Spanish Harlem, Manhattan, New York City
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Spanish Harlem, also known as El Barrio, is a neighborhood in the East Harlem area of New York City, in the north-eastern part of the borough of Manhattan. Spanish Harlem is one of the largest predominantly Latino communities in New York City. It was formerly known as Italian Harlem, and still harbors a small Italian American population. However, since the 1950s it has been dominated by residents of Puerto Rican descent, sometimes called Nuyoricans. Spanish Harlem extends from East 96th Street to East 125th Street and is bound by the Upper East Side, East River and the Metro-North Railroad tracks along Park Avenue. The general area of East Harlem stretches from the East River to Fifth Avenue and from 96th Street to 141st Street. Both Spanish Harlem and East Harlem fall within Manhattan Community Board 11. The primary business hub of Spanish Harlem has historically been 116th Street from 5th Avenue headed east to its termination at the FDR Drive.
The construction of the elevated transit to Harlem in the 1880s urbanized the area, precipitating the construction of apartment buildings and brownstones. Harlem was first populated by German immigrants, but soon after Irish, Italian and Russian Jewish immigrants began settling Harlem. In East Harlem, Southern Italians and Sicilians soon predominated and the neighborhood became known as Italian Harlem, the Italian American hub of Manhattan. Puerto Rican immigration after the First World War established an enclave at the western portion of Italian Harlem (around 110th Street and Lexington Avenue), which became known as Spanish Harlem. The area slowly grew to encompass all of Italian Harlem as Italians moved out and Latinos moved in another wave of immigration after the Second World War.
In the 1920s and early 1930s, Italian Harlem was represented by future Mayor Fiorello LaGuardia in Congress, and later by Italian-American socialist Vito Marcantonio. Italian Harlem lasted in some parts into the 1970s in the area around Pleasant Avenue. It still celebrates the first Italian feast in New York City, Our Lady of Mount Carmel. Some remnants of Italian Harlem, such as Rao's restaurant, started in 1896, still remain.
Spanish Harlem was one of the hardest hit areas in the 1960s and 1970s as New York City struggled with deficits, race riots, urban flight, drug abuse, crime and poverty. Tenements were crowded, poorly maintained and frequent targets for arson. The area still has some of the worst problems with poverty, drug abuse and public health in New York City. However, like the rest of New York, it has enjoyed a resurgence in the past two decades.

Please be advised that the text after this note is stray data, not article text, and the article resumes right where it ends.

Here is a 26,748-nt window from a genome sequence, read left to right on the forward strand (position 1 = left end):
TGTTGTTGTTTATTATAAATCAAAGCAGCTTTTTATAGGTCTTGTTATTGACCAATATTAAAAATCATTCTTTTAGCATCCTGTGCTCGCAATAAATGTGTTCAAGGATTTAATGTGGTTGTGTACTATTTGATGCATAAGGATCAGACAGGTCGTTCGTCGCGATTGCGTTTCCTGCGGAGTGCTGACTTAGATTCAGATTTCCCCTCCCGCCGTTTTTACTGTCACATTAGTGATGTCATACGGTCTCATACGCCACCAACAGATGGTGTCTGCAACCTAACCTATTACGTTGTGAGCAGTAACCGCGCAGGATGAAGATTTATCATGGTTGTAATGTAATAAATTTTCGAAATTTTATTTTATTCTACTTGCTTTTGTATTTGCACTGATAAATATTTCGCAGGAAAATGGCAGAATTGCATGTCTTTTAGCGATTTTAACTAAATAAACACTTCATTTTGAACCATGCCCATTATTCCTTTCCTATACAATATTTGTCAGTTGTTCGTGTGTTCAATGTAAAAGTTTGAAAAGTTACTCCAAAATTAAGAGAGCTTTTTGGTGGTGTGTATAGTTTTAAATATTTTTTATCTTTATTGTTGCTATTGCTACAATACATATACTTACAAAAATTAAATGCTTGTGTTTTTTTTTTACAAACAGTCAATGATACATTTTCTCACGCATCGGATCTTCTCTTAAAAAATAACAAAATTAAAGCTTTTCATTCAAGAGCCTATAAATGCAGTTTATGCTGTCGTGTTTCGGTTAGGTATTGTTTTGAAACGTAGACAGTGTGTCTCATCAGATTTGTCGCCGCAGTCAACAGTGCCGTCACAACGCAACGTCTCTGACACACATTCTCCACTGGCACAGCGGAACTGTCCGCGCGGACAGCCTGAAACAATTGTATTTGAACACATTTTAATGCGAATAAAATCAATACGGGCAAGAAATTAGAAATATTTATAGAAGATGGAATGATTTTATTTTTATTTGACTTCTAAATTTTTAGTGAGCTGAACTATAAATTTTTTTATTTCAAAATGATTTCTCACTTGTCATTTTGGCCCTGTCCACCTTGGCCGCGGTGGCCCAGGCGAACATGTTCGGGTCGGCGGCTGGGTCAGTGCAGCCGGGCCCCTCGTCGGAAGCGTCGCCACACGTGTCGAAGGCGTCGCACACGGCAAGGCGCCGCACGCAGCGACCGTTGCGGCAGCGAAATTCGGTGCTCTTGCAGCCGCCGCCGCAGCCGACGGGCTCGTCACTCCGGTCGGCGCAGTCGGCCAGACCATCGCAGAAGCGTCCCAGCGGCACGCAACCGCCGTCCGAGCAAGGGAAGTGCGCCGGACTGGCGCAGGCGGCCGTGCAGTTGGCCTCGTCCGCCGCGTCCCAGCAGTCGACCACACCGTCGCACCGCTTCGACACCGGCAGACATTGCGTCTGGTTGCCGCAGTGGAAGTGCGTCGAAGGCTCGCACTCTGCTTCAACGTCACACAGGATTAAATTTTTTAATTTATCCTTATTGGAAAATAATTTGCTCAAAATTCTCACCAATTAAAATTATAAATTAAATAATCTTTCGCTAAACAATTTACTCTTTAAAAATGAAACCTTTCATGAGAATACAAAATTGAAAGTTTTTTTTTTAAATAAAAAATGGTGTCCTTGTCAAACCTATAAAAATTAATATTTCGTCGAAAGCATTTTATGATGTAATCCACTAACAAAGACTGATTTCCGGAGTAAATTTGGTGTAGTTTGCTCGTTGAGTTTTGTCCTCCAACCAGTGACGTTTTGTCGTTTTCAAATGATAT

With the growth of the Latino population, the neighborhood is expanding. It is also home to one of the few major televisions studios north of midtown, Metropolis (106th St. and Park Ave.), where shows like BET's 106 & Park and The Chappelle Show have been produced. The major medical care provider to both East Harlem and the Upper East Side is the Mount Sinai Hospital, which has long provided tertiary care to the residents of Harlem. Many of the graduates of the Mount Sinai School of Medicine make careers out of East Harlem public health initiatives including the battle against asthma, diabetes, unsafe drinking water, lead paint and infectious disease.
Many famous artists have lived and worked in Spanish Harlem, including the renowned timbalero Tito Puente (110th Street was renamed "Tito Puente Way"), Jazz legend Ray Barretto and one of Puerto Rico's most famous poets, Julia de Burgos among others. Piri Thomas wrote a best-selling autobiography titled, "Down These Mean Streets" in 1967.
Influential social establishments like CAMARADAS el barrio and La Fonda Boricua have become social and cultural beacons supporting the growing community and cultural preservation efforts in Spanish Harlem. El Museo del Barrio, a museum of Latin American and Caribbean art and culture is located on nearby Museum Mile and endeavors to serve some of the cultural needs of the neighboring community. There is a diverse collection of religious institutions within the confines of East Harlem: from mosques, a Greek Orthodox monastery, several Roman Catholic churches, including Holy Rosary Parish-East Harlem, and a traditional Russian Orthodox church.
Despite the moniker of "Spanish Harlem" or "El Barrio," the region is now home to a new influx of immigrants from around the world. Yemeni merchants, for example, work in bodegas alongside immigrants from the Dominican Republic. Italians live and prosper next to the influx of Central and South American immigrant populations. Other businessmen and local neighbors can be Korean, Chinese or Haitian in origin. The rising price of living in Manhattan has also caused increasing numbers of young urban professionals, mainly Caucasians, to move in and take advantage of the inexpensive rents, relative to the adjacent neighborhoods of Yorkville and the Upper East Side.
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